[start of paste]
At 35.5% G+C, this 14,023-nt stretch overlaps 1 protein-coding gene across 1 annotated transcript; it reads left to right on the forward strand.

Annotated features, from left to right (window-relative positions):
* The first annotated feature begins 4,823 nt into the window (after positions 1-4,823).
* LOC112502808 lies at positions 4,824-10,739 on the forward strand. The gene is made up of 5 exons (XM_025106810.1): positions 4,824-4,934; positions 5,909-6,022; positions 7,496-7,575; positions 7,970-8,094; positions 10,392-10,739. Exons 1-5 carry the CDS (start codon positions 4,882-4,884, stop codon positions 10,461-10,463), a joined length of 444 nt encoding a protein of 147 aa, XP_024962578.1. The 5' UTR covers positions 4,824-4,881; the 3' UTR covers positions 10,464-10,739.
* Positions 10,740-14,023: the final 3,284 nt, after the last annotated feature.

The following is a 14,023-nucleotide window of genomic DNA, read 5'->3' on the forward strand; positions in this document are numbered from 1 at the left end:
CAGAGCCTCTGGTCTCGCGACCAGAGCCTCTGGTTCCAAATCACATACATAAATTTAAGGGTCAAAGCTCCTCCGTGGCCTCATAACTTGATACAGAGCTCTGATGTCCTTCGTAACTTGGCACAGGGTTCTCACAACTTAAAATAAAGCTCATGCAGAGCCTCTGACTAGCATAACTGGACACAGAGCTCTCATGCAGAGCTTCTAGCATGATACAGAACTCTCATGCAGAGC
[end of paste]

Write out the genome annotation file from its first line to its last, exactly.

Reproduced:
At 35.5% G+C, this 14,023-nt stretch overlaps 1 protein-coding gene across 1 annotated transcript; it reads left to right on the forward strand.

Annotated features, from left to right (window-relative positions):
* The first annotated feature begins 4,823 nt into the window (after positions 1-4,823).
* LOC112502808 lies at positions 4,824-10,739 on the forward strand. The gene is made up of 5 exons (XM_025106810.1): positions 4,824-4,934; positions 5,909-6,022; positions 7,496-7,575; positions 7,970-8,094; positions 10,392-10,739. Exons 1-5 carry the CDS (start codon positions 4,882-4,884, stop codon positions 10,461-10,463), a joined length of 444 nt encoding a protein of 147 aa, XP_024962578.1. The 5' UTR covers positions 4,824-4,881; the 3' UTR covers positions 10,464-10,739.
* Positions 10,740-14,023: the final 3,284 nt, after the last annotated feature.

The following is a 14,023-nucleotide window of genomic DNA, read 5'->3' on the forward strand; positions in this document are numbered from 1 at the left end:
CAGAGCCTCTGGTCTCGCGACCAGAGCCTCTGGTTCCAAATCACATACATAAATTTAAGGGTCAAAGCTCCTCCGTGGCCTCATAACTTGATACAGAGCTCTGATGTCCTTCGTAACTTGGCACAGGGTTCTCACAACTTAAAATAAAGCTCATGCAGAGCCTCTGACTAGCATAACTGGACACAGAGCTCTCATGCAGAGCTTCTAGCATGATACAGAACTCTCATGCAGAGC